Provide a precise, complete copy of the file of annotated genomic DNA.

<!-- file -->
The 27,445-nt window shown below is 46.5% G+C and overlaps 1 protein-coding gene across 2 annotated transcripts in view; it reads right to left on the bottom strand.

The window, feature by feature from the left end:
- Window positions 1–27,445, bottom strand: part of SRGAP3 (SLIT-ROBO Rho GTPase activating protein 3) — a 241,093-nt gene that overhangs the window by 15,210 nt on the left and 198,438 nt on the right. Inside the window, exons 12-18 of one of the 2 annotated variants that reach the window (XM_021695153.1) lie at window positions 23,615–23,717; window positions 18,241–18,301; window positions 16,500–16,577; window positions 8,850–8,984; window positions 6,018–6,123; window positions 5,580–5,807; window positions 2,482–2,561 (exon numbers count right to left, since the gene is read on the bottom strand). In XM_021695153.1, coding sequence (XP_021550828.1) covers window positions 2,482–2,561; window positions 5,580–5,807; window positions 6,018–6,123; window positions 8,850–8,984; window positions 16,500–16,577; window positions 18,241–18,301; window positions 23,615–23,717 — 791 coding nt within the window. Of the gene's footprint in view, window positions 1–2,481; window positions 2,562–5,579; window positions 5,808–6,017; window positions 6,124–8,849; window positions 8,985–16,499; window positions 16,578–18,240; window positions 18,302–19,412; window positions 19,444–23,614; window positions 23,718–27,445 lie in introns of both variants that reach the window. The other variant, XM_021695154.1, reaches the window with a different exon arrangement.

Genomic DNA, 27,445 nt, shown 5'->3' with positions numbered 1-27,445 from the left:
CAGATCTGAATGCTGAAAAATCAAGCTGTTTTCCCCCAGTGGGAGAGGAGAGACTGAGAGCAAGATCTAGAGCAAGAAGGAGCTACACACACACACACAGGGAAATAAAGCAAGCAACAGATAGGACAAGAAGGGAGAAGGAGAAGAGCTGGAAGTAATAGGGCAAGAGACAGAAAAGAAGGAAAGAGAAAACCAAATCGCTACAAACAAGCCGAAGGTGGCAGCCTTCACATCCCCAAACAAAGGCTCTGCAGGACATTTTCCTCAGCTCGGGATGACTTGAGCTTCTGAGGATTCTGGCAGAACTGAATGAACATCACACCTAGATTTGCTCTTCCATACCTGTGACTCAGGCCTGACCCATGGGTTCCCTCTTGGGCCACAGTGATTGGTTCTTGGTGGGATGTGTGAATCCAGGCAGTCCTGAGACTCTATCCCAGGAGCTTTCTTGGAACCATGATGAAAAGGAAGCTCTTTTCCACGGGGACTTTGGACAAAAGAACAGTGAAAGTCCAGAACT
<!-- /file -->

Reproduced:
The 27,445-nt window shown below is 46.5% G+C and overlaps 1 protein-coding gene across 2 annotated transcripts in view; it reads right to left on the bottom strand.

The window, feature by feature from the left end:
- Window positions 1–27,445, bottom strand: part of SRGAP3 (SLIT-ROBO Rho GTPase activating protein 3) — a 241,093-nt gene that overhangs the window by 15,210 nt on the left and 198,438 nt on the right. Inside the window, exons 12-18 of one of the 2 annotated variants that reach the window (XM_021695153.1) lie at window positions 23,615–23,717; window positions 18,241–18,301; window positions 16,500–16,577; window positions 8,850–8,984; window positions 6,018–6,123; window positions 5,580–5,807; window positions 2,482–2,561 (exon numbers count right to left, since the gene is read on the bottom strand). In XM_021695153.1, coding sequence (XP_021550828.1) covers window positions 2,482–2,561; window positions 5,580–5,807; window positions 6,018–6,123; window positions 8,850–8,984; window positions 16,500–16,577; window positions 18,241–18,301; window positions 23,615–23,717 — 791 coding nt within the window. Of the gene's footprint in view, window positions 1–2,481; window positions 2,562–5,579; window positions 5,808–6,017; window positions 6,124–8,849; window positions 8,985–16,499; window positions 16,578–18,240; window positions 18,302–19,412; window positions 19,444–23,614; window positions 23,718–27,445 lie in introns of both variants that reach the window. The other variant, XM_021695154.1, reaches the window with a different exon arrangement.

Genomic DNA, 27,445 nt, shown 5'->3' with positions numbered 1-27,445 from the left:
CAGATCTGAATGCTGAAAAATCAAGCTGTTTTCCCCCAGTGGGAGAGGAGAGACTGAGAGCAAGATCTAGAGCAAGAAGGAGCTACACACACACACACAGGGAAATAAAGCAAGCAACAGATAGGACAAGAAGGGAGAAGGAGAAGAGCTGGAAGTAATAGGGCAAGAGACAGAAAAGAAGGAAAGAGAAAACCAAATCGCTACAAACAAGCCGAAGGTGGCAGCCTTCACATCCCCAAACAAAGGCTCTGCAGGACATTTTCCTCAGCTCGGGATGACTTGAGCTTCTGAGGATTCTGGCAGAACTGAATGAACATCACACCTAGATTTGCTCTTCCATACCTGTGACTCAGGCCTGACCCATGGGTTCCCTCTTGGGCCACAGTGATTGGTTCTTGGTGGGATGTGTGAATCCAGGCAGTCCTGAGACTCTATCCCAGGAGCTTTCTTGGAACCATGATGAAAAGGAAGCTCTTTTCCACGGGGACTTTGGACAAAAGAACAGTGAAAGTCCAGAACT